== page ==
Lib Media Meme: Woman's Place Not in the Veep's House

We've noted how CNN's John Roberts asked it last week, only to get politely rebuked by colleague Dana Bash, and how ABC News's Bill Weir picked up on Saturday with a similar question about whether Gov. Sarah Palin (R-Alaska) can handle being vice president while also being a mother of five, only to have colleague Cokie Roberts object:

Without mentioning Weir, Roberts said questions "about who's taking care of the children...traditionally has very much angered women voters when women candidates are asked those questions and male candidates never are."  

But rather than the question getting old and stale and falling into disuse, the liberal media are using the revelation of Palin's daughter's pregnancy to breathe into openly questioning whether the Alaska governor should be running for vice president at all.

As Newsweek's Andrew Romano noted in a September 1 Stumper blog post covering a luncheon with former Sen. Fred Thompson:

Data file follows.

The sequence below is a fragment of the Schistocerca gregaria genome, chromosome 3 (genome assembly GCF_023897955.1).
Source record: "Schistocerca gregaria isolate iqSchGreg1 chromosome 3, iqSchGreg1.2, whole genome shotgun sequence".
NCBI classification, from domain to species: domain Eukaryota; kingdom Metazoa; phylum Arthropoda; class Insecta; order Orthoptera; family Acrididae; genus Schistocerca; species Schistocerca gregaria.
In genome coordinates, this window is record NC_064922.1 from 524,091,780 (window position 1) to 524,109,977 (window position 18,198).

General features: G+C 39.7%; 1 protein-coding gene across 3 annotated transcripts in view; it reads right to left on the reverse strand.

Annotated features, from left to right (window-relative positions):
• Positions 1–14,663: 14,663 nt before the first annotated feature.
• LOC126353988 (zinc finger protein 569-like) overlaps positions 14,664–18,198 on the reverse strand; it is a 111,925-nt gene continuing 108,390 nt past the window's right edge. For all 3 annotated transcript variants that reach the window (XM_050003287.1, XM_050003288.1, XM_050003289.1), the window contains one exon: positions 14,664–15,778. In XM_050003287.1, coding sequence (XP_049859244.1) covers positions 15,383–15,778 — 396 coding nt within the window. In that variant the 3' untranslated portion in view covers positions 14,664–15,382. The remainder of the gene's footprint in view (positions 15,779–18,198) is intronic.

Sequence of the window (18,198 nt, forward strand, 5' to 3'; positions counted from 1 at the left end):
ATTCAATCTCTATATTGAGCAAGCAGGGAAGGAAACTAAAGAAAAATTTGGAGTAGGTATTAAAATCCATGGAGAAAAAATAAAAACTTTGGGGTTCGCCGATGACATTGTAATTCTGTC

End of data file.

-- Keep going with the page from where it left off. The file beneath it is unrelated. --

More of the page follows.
But the most interesting debate--and potentially the most consequential--was about Palin's daughter Bristol, 17, who announced this morning that she's five-months pregnant and planning to marry the father of her child. Pushed by NEWSWEEK's reporters and editors to say whether having a pregnant teenage daughter and five-month-old baby with Down syndrome at home will raise questions about Palin's "priorities," [former Sen. Fred] Thompson responded by questioning the questioners. "Would you be saying that about man running for office in her shoes?" he asked. "I really think you're going to be surprised at how average people and women who are not necessarily political one way or another identify with her. I see nothing in this that will hurt Sarah Palin politically. I mean, I get that it's a necessary part of the process to ask those questions. But we have to keep it fair. If we don't keep it fair, it will redound to her benefit." Judging by the reaction in the room--"I look around this table all these angry men, and I can't believe they're even asking this question," quipped one female NEWSWEEKer--I have a feeling he's right. Saying a woman can't pursue her professional goals AND care for her children at the same time is never a political winner--whether it's conservatives or liberals wagging their fingers. 

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